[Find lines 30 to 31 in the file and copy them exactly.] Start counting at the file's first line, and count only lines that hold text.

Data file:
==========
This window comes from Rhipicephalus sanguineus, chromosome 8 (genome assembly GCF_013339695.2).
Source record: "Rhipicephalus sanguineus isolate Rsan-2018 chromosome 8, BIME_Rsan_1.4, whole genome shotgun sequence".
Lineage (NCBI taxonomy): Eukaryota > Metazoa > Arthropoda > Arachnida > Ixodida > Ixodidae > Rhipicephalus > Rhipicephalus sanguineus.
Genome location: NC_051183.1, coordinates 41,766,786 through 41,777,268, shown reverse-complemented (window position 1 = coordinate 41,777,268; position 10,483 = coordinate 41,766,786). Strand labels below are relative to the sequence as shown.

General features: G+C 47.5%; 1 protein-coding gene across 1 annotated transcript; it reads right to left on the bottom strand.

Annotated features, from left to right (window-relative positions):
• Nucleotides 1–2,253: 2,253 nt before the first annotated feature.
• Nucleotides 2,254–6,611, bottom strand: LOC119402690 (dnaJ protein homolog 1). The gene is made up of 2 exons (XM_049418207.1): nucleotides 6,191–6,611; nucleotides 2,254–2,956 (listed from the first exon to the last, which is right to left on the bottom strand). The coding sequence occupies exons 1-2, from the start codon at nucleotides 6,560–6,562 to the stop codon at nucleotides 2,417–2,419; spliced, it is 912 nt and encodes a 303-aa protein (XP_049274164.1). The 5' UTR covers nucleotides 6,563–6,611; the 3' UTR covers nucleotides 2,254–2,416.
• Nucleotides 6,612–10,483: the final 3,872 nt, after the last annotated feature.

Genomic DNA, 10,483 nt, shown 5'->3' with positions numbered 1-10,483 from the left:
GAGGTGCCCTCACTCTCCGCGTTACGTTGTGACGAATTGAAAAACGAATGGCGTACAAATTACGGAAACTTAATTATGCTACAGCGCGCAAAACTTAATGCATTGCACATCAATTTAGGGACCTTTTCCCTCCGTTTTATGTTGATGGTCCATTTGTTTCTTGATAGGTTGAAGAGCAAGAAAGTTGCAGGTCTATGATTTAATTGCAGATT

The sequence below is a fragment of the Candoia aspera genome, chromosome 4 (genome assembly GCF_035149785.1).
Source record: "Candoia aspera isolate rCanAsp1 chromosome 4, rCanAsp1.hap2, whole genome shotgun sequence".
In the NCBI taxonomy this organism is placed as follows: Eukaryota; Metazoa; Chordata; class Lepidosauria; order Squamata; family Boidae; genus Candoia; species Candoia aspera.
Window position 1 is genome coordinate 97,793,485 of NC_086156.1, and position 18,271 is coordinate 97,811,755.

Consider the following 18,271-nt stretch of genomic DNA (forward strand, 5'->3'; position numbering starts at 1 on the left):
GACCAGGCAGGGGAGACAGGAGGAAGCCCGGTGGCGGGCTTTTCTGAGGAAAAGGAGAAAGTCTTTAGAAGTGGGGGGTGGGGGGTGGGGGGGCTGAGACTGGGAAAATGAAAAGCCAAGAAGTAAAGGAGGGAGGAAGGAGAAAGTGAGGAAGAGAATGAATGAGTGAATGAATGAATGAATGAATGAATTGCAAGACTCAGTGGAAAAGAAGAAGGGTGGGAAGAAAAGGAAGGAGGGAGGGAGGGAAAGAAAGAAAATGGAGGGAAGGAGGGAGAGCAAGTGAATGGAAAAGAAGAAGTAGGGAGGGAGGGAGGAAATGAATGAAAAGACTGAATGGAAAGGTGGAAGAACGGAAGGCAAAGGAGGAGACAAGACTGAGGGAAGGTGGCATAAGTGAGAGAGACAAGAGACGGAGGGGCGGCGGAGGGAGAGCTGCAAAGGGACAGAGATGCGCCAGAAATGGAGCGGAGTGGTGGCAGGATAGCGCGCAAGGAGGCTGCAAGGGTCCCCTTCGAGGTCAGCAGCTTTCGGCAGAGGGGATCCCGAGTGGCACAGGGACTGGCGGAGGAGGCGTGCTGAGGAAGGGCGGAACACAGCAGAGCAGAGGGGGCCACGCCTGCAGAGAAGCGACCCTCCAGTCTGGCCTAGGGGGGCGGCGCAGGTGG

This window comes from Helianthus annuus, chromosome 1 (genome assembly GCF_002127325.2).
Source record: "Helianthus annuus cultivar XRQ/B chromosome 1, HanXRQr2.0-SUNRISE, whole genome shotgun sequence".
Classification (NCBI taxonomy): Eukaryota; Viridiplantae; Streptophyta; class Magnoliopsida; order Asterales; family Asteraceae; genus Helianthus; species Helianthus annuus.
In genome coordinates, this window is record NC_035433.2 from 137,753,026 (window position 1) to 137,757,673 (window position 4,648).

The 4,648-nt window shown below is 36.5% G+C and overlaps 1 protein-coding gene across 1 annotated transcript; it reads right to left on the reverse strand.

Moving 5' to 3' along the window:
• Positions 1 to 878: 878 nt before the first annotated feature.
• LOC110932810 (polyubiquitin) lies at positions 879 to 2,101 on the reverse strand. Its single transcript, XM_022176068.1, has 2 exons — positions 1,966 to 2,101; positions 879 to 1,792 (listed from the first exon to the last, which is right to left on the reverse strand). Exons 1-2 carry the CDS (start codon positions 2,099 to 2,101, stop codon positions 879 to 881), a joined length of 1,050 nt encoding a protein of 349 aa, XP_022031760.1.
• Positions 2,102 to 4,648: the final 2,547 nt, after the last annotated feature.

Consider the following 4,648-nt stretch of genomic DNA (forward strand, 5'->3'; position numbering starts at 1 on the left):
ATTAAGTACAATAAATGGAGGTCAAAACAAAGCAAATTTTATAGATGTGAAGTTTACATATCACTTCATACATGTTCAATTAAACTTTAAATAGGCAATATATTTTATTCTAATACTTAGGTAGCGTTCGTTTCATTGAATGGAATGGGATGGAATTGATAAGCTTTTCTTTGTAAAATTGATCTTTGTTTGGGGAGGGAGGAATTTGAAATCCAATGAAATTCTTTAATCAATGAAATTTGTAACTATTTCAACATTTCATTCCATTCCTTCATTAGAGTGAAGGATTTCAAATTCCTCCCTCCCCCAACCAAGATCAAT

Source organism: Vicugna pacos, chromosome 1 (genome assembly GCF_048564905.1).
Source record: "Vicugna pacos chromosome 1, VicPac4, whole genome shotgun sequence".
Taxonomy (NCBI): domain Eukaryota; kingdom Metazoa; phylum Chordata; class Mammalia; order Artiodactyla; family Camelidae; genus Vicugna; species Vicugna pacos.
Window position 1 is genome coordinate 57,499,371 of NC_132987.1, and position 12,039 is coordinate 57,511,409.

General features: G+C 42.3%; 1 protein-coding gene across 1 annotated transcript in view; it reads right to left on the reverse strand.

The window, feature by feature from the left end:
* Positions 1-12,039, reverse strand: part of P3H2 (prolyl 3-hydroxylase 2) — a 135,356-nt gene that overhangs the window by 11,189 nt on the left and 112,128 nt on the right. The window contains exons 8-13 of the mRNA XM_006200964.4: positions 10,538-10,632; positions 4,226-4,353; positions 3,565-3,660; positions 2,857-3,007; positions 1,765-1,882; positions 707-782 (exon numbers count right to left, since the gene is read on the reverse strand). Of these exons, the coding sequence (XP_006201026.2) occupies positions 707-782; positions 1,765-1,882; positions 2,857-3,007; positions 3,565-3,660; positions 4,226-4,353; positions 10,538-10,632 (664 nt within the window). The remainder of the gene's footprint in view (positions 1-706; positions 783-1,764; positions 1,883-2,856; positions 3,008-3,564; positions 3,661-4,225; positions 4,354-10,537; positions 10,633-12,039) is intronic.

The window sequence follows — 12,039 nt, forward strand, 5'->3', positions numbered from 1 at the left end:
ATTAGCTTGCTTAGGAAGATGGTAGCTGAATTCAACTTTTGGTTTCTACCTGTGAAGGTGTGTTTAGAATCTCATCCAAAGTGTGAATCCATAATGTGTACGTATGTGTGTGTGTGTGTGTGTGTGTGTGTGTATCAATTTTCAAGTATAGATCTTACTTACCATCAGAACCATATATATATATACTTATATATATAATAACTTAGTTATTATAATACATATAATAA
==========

Source record: "Vicugna pacos chromosome 1, VicPac4, whole genome shotgun sequence".
Taxonomy (NCBI): domain Eukaryota; kingdom Metazoa; phylum Chordata; class Mammalia; order Artiodactyla; family Camelidae; genus Vicugna; species Vicugna pacos.